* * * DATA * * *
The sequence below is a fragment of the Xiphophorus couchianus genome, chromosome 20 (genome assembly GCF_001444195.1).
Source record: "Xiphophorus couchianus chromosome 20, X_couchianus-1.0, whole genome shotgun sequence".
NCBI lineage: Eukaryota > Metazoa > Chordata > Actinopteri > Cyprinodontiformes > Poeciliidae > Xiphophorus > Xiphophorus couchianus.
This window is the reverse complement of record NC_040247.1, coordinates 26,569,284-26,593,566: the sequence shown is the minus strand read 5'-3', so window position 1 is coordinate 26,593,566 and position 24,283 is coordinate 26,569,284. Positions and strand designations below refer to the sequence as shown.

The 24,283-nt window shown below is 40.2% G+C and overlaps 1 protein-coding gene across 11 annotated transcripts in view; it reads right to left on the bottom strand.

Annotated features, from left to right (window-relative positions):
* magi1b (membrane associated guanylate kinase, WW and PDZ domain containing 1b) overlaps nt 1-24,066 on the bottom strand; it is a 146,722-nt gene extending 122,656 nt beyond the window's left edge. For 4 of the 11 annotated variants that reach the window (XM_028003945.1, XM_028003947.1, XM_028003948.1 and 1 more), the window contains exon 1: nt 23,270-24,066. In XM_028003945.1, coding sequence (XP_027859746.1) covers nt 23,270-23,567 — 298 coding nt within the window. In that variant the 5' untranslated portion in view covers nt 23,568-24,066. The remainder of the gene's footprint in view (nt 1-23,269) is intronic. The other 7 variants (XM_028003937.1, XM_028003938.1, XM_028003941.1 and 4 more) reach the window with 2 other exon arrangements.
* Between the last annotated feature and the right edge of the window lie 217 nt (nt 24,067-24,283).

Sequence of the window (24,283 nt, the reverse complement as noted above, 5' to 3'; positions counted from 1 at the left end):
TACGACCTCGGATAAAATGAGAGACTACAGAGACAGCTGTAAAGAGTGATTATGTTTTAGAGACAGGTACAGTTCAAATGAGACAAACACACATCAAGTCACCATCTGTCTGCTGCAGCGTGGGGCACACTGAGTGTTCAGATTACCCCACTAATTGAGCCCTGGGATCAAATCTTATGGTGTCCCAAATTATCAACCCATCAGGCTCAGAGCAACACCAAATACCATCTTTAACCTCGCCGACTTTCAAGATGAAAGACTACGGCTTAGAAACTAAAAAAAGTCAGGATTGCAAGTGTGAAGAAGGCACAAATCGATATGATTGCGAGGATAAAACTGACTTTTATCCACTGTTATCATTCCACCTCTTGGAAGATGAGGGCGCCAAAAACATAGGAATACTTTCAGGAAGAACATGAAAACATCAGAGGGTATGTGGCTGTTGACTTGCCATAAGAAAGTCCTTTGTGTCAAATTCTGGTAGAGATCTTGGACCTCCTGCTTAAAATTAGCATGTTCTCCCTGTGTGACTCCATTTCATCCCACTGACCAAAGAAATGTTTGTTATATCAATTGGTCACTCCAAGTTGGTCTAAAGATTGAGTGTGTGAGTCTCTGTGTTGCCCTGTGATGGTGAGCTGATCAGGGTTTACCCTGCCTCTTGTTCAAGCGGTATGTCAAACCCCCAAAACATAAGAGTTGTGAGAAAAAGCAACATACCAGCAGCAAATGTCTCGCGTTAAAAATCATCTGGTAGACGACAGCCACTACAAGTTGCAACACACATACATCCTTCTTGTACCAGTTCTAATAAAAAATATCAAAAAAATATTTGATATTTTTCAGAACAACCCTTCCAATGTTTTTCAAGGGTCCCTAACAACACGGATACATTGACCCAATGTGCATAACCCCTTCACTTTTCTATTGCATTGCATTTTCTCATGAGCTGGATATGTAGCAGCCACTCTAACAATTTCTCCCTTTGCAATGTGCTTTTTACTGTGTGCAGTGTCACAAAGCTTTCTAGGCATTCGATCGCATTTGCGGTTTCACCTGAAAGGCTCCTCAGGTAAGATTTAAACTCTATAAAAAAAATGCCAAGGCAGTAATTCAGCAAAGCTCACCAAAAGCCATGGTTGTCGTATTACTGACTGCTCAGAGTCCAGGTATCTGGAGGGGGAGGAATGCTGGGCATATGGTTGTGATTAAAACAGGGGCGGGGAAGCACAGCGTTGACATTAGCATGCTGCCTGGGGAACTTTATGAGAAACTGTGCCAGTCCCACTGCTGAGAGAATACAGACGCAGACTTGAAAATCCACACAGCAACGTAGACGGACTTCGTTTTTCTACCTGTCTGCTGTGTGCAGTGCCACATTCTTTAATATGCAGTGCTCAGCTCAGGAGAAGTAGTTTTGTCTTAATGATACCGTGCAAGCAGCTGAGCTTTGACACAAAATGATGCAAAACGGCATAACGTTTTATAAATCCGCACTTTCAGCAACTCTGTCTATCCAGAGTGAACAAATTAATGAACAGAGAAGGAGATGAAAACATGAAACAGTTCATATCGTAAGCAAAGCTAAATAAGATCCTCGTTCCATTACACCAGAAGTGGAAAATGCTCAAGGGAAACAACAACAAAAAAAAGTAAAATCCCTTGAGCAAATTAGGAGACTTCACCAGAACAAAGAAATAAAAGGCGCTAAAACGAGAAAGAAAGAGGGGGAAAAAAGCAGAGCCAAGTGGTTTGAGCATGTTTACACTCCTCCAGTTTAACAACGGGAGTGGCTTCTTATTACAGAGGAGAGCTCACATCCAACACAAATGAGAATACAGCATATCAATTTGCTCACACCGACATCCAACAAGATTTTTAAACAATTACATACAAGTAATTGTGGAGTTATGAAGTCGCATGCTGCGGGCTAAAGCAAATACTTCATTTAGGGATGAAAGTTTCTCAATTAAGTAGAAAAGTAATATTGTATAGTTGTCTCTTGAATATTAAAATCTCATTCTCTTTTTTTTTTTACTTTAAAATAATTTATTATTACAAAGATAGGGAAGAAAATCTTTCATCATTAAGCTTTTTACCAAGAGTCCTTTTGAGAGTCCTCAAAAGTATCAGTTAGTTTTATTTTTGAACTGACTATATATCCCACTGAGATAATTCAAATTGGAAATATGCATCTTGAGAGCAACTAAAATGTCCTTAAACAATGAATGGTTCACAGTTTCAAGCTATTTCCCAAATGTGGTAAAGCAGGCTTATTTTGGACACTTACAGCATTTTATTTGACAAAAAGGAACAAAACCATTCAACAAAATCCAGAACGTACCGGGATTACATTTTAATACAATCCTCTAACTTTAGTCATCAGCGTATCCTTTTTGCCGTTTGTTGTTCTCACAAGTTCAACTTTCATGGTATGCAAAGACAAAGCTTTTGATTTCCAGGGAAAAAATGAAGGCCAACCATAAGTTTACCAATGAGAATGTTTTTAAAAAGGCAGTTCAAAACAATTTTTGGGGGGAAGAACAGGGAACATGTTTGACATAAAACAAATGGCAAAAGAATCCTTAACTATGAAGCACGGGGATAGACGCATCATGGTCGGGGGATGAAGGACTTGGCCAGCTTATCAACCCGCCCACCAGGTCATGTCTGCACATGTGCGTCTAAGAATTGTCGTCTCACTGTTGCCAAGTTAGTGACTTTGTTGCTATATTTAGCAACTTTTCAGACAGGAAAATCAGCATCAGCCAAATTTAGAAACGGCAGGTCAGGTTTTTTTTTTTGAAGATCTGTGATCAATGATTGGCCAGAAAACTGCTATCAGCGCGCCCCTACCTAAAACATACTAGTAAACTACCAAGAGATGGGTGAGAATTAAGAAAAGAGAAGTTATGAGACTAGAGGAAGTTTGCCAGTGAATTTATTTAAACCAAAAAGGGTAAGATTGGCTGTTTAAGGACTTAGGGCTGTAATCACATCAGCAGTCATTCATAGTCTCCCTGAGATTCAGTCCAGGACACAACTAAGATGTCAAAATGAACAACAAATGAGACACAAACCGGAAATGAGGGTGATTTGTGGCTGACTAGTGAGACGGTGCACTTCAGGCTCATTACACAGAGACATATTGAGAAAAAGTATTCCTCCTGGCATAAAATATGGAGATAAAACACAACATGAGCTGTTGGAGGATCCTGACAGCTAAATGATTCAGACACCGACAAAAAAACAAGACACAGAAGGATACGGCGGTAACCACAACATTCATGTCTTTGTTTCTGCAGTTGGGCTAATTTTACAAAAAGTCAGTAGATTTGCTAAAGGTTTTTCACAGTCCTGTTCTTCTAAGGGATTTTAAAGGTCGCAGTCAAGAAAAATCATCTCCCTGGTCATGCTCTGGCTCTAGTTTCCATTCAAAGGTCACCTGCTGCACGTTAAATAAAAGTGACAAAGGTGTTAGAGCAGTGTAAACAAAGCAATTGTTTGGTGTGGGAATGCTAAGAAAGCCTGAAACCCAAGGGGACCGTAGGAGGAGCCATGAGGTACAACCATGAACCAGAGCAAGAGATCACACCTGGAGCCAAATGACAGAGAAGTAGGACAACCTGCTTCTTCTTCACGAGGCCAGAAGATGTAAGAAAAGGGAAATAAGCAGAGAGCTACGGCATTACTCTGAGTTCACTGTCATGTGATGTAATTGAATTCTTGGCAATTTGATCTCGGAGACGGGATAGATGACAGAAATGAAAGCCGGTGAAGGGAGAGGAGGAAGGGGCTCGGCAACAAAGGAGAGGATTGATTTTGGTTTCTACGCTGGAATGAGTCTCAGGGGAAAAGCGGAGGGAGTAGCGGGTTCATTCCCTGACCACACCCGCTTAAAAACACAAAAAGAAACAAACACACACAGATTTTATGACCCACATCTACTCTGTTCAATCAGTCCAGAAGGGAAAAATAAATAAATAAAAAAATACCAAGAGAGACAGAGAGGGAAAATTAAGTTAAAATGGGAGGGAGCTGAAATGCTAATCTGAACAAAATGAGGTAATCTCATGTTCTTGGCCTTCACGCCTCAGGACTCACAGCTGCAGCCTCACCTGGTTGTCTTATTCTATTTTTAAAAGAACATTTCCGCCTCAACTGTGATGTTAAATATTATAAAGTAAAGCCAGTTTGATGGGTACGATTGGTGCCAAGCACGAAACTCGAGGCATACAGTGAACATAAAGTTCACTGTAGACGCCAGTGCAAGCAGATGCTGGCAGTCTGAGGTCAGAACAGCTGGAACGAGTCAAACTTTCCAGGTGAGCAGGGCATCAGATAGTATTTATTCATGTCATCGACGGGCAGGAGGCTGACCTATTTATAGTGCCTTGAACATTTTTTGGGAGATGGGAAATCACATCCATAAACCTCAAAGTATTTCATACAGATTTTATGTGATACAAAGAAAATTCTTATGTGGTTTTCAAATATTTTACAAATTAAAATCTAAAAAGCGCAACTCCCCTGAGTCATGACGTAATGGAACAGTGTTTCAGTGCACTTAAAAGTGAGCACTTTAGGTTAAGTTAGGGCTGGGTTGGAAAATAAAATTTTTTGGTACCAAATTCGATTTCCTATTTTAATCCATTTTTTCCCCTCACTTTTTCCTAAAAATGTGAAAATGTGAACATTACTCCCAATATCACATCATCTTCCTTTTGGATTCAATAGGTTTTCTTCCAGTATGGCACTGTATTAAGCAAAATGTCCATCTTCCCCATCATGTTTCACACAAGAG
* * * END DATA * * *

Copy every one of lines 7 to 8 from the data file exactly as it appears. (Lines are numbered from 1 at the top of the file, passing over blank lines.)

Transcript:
* magi1b (membrane associated guanylate kinase, WW and PDZ domain containing 1b) overlaps nt 1-24,066 on the bottom strand; it is a 146,722-nt gene extending 122,656 nt beyond the window's left edge. For 4 of the 11 annotated variants that reach the window (XM_028003945.1, XM_028003947.1, XM_028003948.1 and 1 more), the window contains exon 1: nt 23,270-24,066. In XM_028003945.1, coding sequence (XP_027859746.1) covers nt 23,270-23,567 — 298 coding nt within the window. In that variant the 5' untranslated portion in view covers nt 23,568-24,066. The remainder of the gene's footprint in view (nt 1-23,269) is intronic. The other 7 variants (XM_028003937.1, XM_028003938.1, XM_028003941.1 and 4 more) reach the window with 2 other exon arrangements.
* Between the last annotated feature and the right edge of the window lie 217 nt (nt 24,067-24,283).